British Airways and Gatwick back vaccine passports

Simon Foy
·3-min read
BA tailfins
BA tailfins

The owner of British Airways has begged countries to launch a "digital health pass" so borders can reopen and foreign holidays are able to restart after it slumped to a record €7.8bn (£6.8bn) loss.

Luis Gallego, head of BA's parent company IAG, called for immediate action so that his firm can return to the skies.

Meanwhile Gatwick Airport's boss Stewart Wingate said that vaccine passports are "pretty much an inevitability" as his business unveiled a £465m loss for 2020. Travel titan Tui also joined calls for a passport scheme.

The annual loss at IAG - which also owns BA as well as Iberia and Aer Lingus - is the third biggest suffered by a British company during the pandemic. Only oil titans BP and Shell were hit harder, due to a collapse in prices when normal life ground to a halt.

IAG made a €2.3bn profit for 2019. Early fleet retirements, fuel and currency hedges and restructuring costs all contributed to the mammoth 2020 loss, the business said, while passenger revenues fell 76pc to €5.5bn.

The FTSE 100 firm expects passenger capacity in the first quarter of this year to be about a fifth of 2019 levels as travel restrictions continue to choke demand, but said the situation remains uncertain. It did not offer any profit guidance for 2021.

Mr Gallego said that some form of notification showing travellers have had a jab is crucial for flights to restart. He called for "international common testing standards and the introduction of digital health passes to reopen our skies safely".

Meanwhile, Tui boss Fritz Joussen seized on comments by German chancellor Angela Merkel that digital vaccination passports are likely to be available before the summer. He said: "A European vaccination passport can help restore freedom to travel - there is no doubt about that."

After almost a year of deeply depressed demand, the airline industry has pinned its hopes on a rapid inoculation programme spurring a dramatic recovery in air travel in time for the crucial summer season.

British-based carriers breathed a sigh of relief on Monday after the Government laid out plans for travel markets to possibly reopen from mid-May, prompting a flood of bookings.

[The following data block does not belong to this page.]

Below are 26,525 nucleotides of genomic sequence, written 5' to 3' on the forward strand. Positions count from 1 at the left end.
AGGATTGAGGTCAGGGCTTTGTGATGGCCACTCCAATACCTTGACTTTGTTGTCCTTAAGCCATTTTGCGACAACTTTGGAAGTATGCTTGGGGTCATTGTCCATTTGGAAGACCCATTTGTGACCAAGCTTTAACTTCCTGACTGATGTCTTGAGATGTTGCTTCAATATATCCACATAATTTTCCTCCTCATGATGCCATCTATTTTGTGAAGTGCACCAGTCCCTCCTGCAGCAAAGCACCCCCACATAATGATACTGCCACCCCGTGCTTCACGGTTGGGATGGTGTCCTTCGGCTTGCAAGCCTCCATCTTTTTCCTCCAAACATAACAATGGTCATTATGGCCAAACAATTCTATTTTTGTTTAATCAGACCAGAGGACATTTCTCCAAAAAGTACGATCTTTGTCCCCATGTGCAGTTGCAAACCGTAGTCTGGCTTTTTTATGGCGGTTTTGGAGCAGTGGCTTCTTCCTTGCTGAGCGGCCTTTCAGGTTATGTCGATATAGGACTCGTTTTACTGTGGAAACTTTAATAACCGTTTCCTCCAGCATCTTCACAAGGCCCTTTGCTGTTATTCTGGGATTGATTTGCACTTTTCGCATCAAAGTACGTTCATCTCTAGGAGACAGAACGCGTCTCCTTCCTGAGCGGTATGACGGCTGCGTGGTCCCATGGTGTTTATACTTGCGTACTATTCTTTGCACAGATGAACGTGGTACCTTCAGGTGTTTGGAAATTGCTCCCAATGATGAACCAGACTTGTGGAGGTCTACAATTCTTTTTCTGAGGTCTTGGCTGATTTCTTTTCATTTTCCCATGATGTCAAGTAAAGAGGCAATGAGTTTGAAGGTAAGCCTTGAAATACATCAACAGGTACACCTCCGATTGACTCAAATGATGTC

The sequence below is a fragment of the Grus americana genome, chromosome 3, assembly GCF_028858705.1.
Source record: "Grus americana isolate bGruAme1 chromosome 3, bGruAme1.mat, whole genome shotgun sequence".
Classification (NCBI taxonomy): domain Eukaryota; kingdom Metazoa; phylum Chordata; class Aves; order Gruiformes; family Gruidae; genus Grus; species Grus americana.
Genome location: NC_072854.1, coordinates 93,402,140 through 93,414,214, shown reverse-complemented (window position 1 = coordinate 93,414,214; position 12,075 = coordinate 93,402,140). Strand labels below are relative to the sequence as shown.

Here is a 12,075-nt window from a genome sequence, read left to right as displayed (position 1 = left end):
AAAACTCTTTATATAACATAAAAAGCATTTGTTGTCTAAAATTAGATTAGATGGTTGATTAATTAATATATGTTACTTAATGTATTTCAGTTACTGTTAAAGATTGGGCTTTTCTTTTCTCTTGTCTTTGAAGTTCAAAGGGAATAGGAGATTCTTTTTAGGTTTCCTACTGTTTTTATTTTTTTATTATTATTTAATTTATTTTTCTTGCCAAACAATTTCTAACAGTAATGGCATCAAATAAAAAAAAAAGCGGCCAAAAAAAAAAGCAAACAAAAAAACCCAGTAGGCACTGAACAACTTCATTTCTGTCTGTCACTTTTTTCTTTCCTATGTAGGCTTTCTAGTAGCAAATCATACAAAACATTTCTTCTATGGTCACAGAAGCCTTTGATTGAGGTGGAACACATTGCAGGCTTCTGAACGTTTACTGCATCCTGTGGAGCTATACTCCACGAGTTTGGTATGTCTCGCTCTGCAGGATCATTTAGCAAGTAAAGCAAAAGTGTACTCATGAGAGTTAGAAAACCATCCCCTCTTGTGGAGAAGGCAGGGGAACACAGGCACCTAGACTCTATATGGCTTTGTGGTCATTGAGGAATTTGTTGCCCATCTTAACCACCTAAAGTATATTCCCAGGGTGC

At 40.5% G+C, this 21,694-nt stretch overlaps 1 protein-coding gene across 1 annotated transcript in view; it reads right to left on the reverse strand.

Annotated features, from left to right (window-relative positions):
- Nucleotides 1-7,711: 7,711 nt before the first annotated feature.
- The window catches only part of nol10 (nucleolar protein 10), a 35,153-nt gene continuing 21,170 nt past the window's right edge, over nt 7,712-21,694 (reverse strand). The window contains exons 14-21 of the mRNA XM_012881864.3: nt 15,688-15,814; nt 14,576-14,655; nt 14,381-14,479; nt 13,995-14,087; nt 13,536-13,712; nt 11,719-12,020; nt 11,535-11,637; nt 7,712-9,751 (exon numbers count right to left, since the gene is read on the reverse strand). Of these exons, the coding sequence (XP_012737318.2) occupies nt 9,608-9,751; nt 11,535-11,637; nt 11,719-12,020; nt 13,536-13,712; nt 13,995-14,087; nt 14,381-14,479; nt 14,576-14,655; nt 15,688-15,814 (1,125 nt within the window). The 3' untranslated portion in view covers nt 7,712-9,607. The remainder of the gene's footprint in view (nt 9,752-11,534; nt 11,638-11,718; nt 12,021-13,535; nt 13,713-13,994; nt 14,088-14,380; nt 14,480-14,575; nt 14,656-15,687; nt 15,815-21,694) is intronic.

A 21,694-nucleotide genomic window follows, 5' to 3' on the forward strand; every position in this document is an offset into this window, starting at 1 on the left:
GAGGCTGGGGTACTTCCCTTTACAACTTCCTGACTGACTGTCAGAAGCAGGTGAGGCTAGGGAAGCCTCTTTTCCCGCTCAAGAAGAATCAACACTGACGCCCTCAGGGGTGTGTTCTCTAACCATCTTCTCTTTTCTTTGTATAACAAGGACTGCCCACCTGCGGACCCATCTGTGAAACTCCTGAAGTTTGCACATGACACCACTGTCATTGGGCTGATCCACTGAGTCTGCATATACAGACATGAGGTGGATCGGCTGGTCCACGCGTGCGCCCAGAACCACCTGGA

But much to the chagrin of airline bosses, ministers are still warning that it is too early to book any foreign holidays this year. And for IAG, uncertainty remains over whether any easing of restrictions would include its long-haul routes.

Alexander Paterson, an analyst at Peel Hunt, said: "We anticipate that long haul, to which the group is significantly exposed, will take the longest to recover, and that business travel will not recover fully."

IAG has €10.3bn of spare cash to see it through the rest of the crisis. The carrier secured a government guarantee for a £2bn loan at the end of last year to aid its recovery through UK Export Finance (UKEF), an organisation aimed at helping British firms after Brexit. It also tapped shareholders for £2.5bn in October.

Mr Gallego said: "The aviation industry stands with governments in putting public health at the top of the agenda. Getting people travelling again will require a clear roadmap for unwinding current restrictions when the time is right.

Global Air Travel
Global Air Travel

"We know there is pent-up demand for travel and people want to fly. Vaccinations are progressing well and global infections are going in the right direction. We're calling for international common testing standards and the introduction of digital health passes to reopen our skies safely."

Mr Wingate said: "Despite the immediate challenges I remain optimistic that Gatwick will recover and retain its position as one of Europe’s leading international gateways and an economic driver for the UK’s south east region."

IAG shares closed 3pc higher at 192p.